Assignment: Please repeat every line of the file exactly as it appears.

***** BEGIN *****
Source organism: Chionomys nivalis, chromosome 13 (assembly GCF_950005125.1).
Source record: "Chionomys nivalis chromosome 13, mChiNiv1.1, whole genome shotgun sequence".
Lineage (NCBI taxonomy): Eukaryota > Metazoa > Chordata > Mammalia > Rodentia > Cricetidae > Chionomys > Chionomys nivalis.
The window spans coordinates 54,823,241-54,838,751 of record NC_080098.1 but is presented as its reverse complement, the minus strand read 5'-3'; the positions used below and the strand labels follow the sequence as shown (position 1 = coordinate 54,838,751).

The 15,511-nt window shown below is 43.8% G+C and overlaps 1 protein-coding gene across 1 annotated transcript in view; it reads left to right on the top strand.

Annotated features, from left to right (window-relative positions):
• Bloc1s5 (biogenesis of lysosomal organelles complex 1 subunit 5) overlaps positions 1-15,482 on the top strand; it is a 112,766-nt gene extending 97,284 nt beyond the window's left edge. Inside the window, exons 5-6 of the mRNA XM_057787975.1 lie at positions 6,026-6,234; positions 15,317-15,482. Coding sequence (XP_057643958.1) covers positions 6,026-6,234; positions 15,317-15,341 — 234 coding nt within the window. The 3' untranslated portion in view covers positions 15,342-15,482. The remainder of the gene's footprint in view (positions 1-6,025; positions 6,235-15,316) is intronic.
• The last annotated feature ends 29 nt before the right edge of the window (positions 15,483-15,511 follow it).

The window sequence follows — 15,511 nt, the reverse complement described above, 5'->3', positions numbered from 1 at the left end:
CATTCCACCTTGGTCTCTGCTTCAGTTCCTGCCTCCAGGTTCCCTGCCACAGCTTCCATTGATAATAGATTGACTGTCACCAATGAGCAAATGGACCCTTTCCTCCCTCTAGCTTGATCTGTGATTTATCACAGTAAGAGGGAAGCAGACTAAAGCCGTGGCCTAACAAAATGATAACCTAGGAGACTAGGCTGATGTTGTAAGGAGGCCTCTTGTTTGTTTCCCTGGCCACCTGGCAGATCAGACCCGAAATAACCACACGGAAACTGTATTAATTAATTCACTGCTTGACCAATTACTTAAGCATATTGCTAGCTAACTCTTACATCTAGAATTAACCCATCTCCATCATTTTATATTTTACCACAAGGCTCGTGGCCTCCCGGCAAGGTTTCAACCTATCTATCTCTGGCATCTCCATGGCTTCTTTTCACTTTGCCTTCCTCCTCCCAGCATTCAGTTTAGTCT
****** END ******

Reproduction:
Source organism: Chionomys nivalis, chromosome 13 (assembly GCF_950005125.1).
Source record: "Chionomys nivalis chromosome 13, mChiNiv1.1, whole genome shotgun sequence".
Lineage (NCBI taxonomy): Eukaryota > Metazoa > Chordata > Mammalia > Rodentia > Cricetidae > Chionomys > Chionomys nivalis.
The window spans coordinates 54,823,241-54,838,751 of record NC_080098.1 but is presented as its reverse complement, the minus strand read 5'-3'; the positions used below and the strand labels follow the sequence as shown (position 1 = coordinate 54,838,751).

The 15,511-nt window shown below is 43.8% G+C and overlaps 1 protein-coding gene across 1 annotated transcript in view; it reads left to right on the top strand.

Annotated features, from left to right (window-relative positions):
• Bloc1s5 (biogenesis of lysosomal organelles complex 1 subunit 5) overlaps positions 1-15,482 on the top strand; it is a 112,766-nt gene extending 97,284 nt beyond the window's left edge. Inside the window, exons 5-6 of the mRNA XM_057787975.1 lie at positions 6,026-6,234; positions 15,317-15,482. Coding sequence (XP_057643958.1) covers positions 6,026-6,234; positions 15,317-15,341 — 234 coding nt within the window. The 3' untranslated portion in view covers positions 15,342-15,482. The remainder of the gene's footprint in view (positions 1-6,025; positions 6,235-15,316) is intronic.
• The last annotated feature ends 29 nt before the right edge of the window (positions 15,483-15,511 follow it).

The window sequence follows — 15,511 nt, the reverse complement described above, 5'->3', positions numbered from 1 at the left end:
CATTCCACCTTGGTCTCTGCTTCAGTTCCTGCCTCCAGGTTCCCTGCCACAGCTTCCATTGATAATAGATTGACTGTCACCAATGAGCAAATGGACCCTTTCCTCCCTCTAGCTTGATCTGTGATTTATCACAGTAAGAGGGAAGCAGACTAAAGCCGTGGCCTAACAAAATGATAACCTAGGAGACTAGGCTGATGTTGTAAGGAGGCCTCTTGTTTGTTTCCCTGGCCACCTGGCAGATCAGACCCGAAATAACCACACGGAAACTGTATTAATTAATTCACTGCTTGACCAATTACTTAAGCATATTGCTAGCTAACTCTTACATCTAGAATTAACCCATCTCCATCATTTTATATTTTACCACAAGGCTCGTGGCCTCCCGGCAAGGTTTCAACCTATCTATCTCTGGCATCTCCATGGCTTCTTTTCACTTTGCCTTCCTCCTCCCAGCATTCAGTTTAGTCT